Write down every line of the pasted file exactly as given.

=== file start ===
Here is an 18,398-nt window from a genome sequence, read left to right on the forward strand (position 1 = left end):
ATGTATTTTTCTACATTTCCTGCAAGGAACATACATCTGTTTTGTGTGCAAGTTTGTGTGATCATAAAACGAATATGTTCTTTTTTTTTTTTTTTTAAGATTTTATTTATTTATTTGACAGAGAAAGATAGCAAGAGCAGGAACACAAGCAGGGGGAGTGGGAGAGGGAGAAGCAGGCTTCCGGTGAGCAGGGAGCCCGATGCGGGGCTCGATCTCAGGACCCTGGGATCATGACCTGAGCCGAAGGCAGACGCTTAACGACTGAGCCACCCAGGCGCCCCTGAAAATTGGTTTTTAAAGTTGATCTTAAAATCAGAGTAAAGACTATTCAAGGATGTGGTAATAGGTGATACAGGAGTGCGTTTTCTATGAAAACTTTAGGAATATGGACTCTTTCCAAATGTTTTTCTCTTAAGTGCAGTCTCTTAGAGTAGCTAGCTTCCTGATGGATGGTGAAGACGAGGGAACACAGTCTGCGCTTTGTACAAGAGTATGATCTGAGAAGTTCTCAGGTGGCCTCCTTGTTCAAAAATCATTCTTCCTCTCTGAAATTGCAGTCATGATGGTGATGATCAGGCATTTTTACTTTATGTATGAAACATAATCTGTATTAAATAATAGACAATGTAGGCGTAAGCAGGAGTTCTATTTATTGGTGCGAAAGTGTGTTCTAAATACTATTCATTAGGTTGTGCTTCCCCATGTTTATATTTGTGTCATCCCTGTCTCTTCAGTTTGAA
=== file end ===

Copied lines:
Here is an 18,398-nt window from a genome sequence, read left to right on the forward strand (position 1 = left end):
ATGTATTTTTCTACATTTCCTGCAAGGAACATACATCTGTTTTGTGTGCAAGTTTGTGTGATCATAAAACGAATATGTTCTTTTTTTTTTTTTTTTAAGATTTTATTTATTTATTTGACAGAGAAAGATAGCAAGAGCAGGAACACAAGCAGGGGGAGTGGGAGAGGGAGAAGCAGGCTTCCGGTGAGCAGGGAGCCCGATGCGGGGCTCGATCTCAGGACCCTGGGATCATGACCTGAGCCGAAGGCAGACGCTTAACGACTGAGCCACCCAGGCGCCCCTGAAAATTGGTTTTTAAAGTTGATCTTAAAATCAGAGTAAAGACTATTCAAGGATGTGGTAATAGGTGATACAGGAGTGCGTTTTCTATGAAAACTTTAGGAATATGGACTCTTTCCAAATGTTTTTCTCTTAAGTGCAGTCTCTTAGAGTAGCTAGCTTCCTGATGGATGGTGAAGACGAGGGAACACAGTCTGCGCTTTGTACAAGAGTATGATCTGAGAAGTTCTCAGGTGGCCTCCTTGTTCAAAAATCATTCTTCCTCTCTGAAATTGCAGTCATGATGGTGATGATCAGGCATTTTTACTTTATGTATGAAACATAATCTGTATTAAATAATAGACAATGTAGGCGTAAGCAGGAGTTCTATTTATTGGTGCGAAAGTGTGTTCTAAATACTATTCATTAGGTTGTGCTTCCCCATGTTTATATTTGTGTCATCCCTGTCTCTTCAGTTTGAA